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Clif's Book World

Adventures from reading books captured within short reviews.

Great Debate: Advocates and Opponents of the American Constitution

Great Debate: Advocates and Opponents of the American Constitution - Thomas L. Pangle I was a member of a book group that decided to read and discuss the book "The Federalist Papers" for our December 2011 meeting. The Federalist Papers are a series of 85 essays written in 1787 and 1788 to promote the ratification of the United States Constitution. It's the equivalent of reading a 600 paged legal brief written by an 18th century lawyer. Actually, that's exactly what it is. Therefore, it's not an easy read for a 21st century reader, or at least I didn't experience it as an easy read.

Therefore I was very appreciative of this collection of twelve lectures that provide an easy to follow explanation of the debate between the anti-federalists and the the federalists. I grew up being taught that the U.S.Constitution was next to the Bible (almost) as being sacred. It's surprising to learn that its adoption was a close vote in many of the states, and that many of the leading politicians of the day opposed it. There are many examples of prophetic warnings made by the anti-federalists that subsequently came true. However, if the Constitution had not been approved surely many of the warning prophecies of the Federalist would have come true.

Frankly, it's miraculous they came up with a system that worked as well as it did. One has to remember that they didn't have any proven examples to follow. Of course they had the British parliamentary system as one model, but it was a monarchy and they knew for sure they didn't want that! Then there was the Dutch Republic and the Swiss Confederation but they had their deficiencies that were clearly pointed out by the Federalist Papers. Beyond that there were the examples of the ancient Greek and Roman republics. Anybody who has read "Plutarch's Lives" or "The Peloponnesian War" knows that those repulics were short lived and filled with intrigue.

French social commentator, Montesquieu, in 1748 had written a book titled "De l'esprit des lois (The Spirt of the Laws) in which he articulated the possible merits of republics and the means by which they could avoid many of the problems experienced by the ancient Greeks and Romans. Montesquieu had many good ideas such as separation of powers. However, he envisioned small republics populated by people of similar religion and culture and with minimal diversity of wealth. That model simply didn't fit the United States, and the anti-federalists feared that centralization of power in a federal government was moving in the wrong direction away from the model envisioned by Montesquieu.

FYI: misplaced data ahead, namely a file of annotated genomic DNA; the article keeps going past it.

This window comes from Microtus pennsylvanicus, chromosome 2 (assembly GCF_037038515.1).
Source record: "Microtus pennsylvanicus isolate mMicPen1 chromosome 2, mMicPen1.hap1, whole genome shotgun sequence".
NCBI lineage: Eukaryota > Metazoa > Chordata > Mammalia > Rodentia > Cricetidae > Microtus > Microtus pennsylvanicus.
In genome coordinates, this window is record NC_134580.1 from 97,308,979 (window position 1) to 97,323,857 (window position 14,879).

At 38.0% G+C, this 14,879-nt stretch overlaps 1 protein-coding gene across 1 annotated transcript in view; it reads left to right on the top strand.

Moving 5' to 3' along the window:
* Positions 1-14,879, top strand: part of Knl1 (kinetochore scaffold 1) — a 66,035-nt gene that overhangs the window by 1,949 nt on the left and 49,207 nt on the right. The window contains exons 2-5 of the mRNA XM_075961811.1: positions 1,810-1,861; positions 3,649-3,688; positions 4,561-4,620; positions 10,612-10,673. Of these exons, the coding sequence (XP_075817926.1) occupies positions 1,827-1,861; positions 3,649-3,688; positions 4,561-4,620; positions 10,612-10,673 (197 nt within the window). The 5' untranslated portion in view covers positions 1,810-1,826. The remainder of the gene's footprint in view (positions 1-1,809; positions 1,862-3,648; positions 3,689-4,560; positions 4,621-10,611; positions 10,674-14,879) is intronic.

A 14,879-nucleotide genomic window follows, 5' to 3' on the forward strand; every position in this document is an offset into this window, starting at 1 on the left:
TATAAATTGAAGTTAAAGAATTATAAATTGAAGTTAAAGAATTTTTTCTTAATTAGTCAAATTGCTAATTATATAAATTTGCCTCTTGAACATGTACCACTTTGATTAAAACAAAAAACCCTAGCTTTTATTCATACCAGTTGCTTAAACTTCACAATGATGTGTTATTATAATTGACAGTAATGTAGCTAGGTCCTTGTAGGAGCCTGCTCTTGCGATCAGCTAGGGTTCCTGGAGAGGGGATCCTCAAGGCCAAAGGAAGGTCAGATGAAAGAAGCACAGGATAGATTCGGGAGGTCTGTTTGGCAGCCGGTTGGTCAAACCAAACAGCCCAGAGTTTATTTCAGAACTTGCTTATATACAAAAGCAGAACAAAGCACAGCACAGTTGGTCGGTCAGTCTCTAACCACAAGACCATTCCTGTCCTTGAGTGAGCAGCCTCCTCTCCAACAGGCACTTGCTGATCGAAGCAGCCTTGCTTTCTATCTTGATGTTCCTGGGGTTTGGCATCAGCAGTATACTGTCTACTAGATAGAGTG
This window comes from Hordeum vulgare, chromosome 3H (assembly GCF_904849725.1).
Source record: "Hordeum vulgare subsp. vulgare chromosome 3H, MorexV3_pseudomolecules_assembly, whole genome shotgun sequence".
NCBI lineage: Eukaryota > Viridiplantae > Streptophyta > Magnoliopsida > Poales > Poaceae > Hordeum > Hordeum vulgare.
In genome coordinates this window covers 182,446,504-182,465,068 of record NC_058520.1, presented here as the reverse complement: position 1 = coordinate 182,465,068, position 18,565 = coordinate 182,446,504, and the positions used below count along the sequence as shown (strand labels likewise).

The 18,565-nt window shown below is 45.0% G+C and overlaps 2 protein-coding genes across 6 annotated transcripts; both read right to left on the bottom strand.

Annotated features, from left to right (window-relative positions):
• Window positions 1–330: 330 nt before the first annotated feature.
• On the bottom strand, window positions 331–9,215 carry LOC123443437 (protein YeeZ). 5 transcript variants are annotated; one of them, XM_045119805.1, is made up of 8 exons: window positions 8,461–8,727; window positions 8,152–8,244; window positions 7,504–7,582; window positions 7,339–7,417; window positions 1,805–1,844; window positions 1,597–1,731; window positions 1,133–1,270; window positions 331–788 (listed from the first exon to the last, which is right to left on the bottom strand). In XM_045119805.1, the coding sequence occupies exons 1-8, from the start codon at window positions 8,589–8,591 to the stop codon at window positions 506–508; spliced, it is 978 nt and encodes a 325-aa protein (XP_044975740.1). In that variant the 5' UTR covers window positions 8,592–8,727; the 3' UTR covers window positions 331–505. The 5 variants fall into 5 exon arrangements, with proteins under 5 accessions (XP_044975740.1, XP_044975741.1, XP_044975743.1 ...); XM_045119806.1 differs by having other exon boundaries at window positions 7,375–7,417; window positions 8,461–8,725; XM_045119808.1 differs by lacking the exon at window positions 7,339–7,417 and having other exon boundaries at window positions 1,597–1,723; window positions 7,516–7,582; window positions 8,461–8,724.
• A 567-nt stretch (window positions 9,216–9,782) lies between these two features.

It was the genius of James Madison (supported by Alexander Hamilton) to envision his concept of the Madisonian republic where a centralized government could be designed in such a way that the larger and more diverse the population, and the greater extent of the land within the country, the more stable and safe the country would be from the influence of mobs and despots. His point was that democracy was too prone to be self destructive at the local level and that the distancing of the central government from the local government increased the likelihood that the better types of representatives would be selected to represent the states at the federal level. The larger the population the less likely an unruly minority (or religion) could improperly influence the central government.

It has occurred to me that perhaps the development of instantaneous communications through the advent of the internet has diminished the effectiveness of the Madisonian republic model by creating virtual mobs and despots. This could perhaps explain the apparent increased polarization of modern societies. We need the wisdom of James Madison to suggest tweaks to the system to keep it functioning as intended.